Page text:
Phonetische Aspekte einer Didaktik der Finnischen Gebärdensprache als Fremdsprache
Published inJyväskylä studies in humanities
Suomalaista viittomakieltä opetetaan yhä enemmän kuuleville. Tämän seurauksena on syntynyt tarve kehittää viittomakielen opetuksen metodeja sekä kouluttaa viittomakielen opettajia. Bertold Fuchsin väitöstutkimus selvitti, miten viittomakielen kielitieteellistä tutkimusta voidaan hyödyntää viittomakielen opetuksen kehitettäessä. Tutkimus keskittyi viittomakielen taidon foneettiseen osa-alueeseen, toisin sanoen käsien, pään ja kehon liikkeiden muotoon.The aim of this study is to develop the phonetic aspects of teaching Finnish Sign Language (FinSL) as a foreign language. Like pronunciation as a part of spoken language proficiency, articulation, i.e. the exact form of the movements of the parts of the body, is one part of sign language proficiency. The main question in this study is how to teach these articulation skills to learners of FinSL.A prerequisite for teaching articulation is a detailed phonetic description of the language to be taught. For this purpose, FinSL language teaching material was transcribed using a transcription method developed by the American Sign Language (ASL) phonologists Robert Johnson and Scott Liddell. Analysis of the transcription revealed many features of how the articulators behave when signs are produced within whole sentences. By using these phonological processes signers are able to attain fluency and an appropriate signing speed. Another result of the analysis was an exact description of the interaction between manual and non-manual articulators. Phonetic analysis provided an answer to the question of what should be taught in FinSL articulation instruction. As to the question of how to teach it, articulation instruction was compared to spoken language pronunciation instruction. The similarities and differences between learning spoken languages and sign languages were discussed, and the aims and principles of sign language articulation instruction were defined. These issues are based on recent research about constructivism and foreign language teaching.At the end of the study, some articulation lessons were developed by using the teaching material which had been analysed. These lessons are directed to different learner groups at different stages of language learning.As background information, the study contains a survey of the situation of signers in Finnish society and where and by whom FinSL is taught as a foreign language. ...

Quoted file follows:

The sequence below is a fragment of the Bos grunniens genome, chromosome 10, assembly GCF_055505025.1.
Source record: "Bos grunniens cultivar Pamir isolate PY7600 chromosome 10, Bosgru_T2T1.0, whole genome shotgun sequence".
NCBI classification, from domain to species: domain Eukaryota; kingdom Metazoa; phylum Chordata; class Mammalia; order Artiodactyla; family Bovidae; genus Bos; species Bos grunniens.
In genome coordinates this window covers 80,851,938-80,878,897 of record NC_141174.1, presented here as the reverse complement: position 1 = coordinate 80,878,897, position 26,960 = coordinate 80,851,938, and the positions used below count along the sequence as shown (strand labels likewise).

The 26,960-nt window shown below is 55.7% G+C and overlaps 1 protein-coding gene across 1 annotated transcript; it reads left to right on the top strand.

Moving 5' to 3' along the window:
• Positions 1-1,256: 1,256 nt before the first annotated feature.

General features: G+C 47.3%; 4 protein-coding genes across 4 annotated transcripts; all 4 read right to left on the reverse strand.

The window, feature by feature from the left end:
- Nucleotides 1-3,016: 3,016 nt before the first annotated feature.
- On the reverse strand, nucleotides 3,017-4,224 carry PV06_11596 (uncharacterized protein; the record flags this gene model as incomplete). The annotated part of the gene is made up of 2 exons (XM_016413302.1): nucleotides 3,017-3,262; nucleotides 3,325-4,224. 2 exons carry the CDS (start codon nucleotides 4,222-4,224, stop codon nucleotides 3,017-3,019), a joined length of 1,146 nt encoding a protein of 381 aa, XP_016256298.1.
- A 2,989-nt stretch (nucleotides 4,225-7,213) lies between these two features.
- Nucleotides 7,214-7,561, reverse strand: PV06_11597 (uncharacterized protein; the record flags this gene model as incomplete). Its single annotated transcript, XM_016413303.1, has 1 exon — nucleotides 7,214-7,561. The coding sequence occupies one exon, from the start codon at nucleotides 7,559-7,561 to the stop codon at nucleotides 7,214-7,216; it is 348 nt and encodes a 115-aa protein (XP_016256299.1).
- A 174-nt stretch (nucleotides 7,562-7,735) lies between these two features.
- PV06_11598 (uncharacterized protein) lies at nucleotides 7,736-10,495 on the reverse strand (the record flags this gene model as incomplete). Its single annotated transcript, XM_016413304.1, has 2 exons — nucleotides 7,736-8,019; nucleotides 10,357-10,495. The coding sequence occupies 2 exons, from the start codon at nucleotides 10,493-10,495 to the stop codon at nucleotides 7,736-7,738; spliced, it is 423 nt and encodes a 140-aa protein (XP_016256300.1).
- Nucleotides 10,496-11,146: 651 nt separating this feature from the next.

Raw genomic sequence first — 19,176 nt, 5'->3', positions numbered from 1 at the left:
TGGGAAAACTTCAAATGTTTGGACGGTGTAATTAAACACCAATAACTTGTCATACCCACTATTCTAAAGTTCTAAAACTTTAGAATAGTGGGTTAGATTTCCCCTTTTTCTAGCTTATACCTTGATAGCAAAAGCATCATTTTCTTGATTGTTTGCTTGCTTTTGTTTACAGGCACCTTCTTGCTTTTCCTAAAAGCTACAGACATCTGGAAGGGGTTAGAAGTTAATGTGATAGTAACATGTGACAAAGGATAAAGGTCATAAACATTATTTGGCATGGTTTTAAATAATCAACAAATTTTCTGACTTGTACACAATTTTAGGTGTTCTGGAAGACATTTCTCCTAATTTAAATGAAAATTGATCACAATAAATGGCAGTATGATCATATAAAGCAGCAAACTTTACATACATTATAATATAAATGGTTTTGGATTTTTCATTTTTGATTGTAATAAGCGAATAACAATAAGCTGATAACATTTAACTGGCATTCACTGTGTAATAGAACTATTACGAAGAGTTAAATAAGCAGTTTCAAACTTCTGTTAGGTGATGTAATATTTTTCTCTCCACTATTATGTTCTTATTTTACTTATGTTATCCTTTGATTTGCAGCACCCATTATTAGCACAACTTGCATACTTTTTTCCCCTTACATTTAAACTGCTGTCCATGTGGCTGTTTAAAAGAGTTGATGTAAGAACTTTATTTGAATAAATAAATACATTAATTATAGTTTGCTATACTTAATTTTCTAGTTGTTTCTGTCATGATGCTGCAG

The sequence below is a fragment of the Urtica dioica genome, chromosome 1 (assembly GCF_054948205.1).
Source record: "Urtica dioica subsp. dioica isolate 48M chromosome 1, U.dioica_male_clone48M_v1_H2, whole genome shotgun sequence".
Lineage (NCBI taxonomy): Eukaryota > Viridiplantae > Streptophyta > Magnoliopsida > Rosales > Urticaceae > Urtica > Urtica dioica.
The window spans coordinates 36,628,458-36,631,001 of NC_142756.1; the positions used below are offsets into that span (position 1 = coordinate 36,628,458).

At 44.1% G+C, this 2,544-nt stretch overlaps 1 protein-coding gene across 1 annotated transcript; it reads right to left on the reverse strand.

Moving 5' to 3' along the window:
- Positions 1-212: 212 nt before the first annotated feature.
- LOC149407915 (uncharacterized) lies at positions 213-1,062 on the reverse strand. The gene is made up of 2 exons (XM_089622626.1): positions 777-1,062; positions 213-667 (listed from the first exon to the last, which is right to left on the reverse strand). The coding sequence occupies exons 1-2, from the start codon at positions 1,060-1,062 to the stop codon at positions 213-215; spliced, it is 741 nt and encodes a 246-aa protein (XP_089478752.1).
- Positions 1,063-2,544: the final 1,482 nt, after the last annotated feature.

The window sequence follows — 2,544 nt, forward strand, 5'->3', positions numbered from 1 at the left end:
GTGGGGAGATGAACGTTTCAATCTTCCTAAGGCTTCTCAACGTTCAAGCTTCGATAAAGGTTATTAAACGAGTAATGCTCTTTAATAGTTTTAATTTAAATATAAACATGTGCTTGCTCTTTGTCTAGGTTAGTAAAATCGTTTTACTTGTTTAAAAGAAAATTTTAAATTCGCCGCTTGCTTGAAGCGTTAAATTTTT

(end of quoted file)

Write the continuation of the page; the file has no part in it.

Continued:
PublisherUniversity of Jyväskylä
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- Väitöskirjat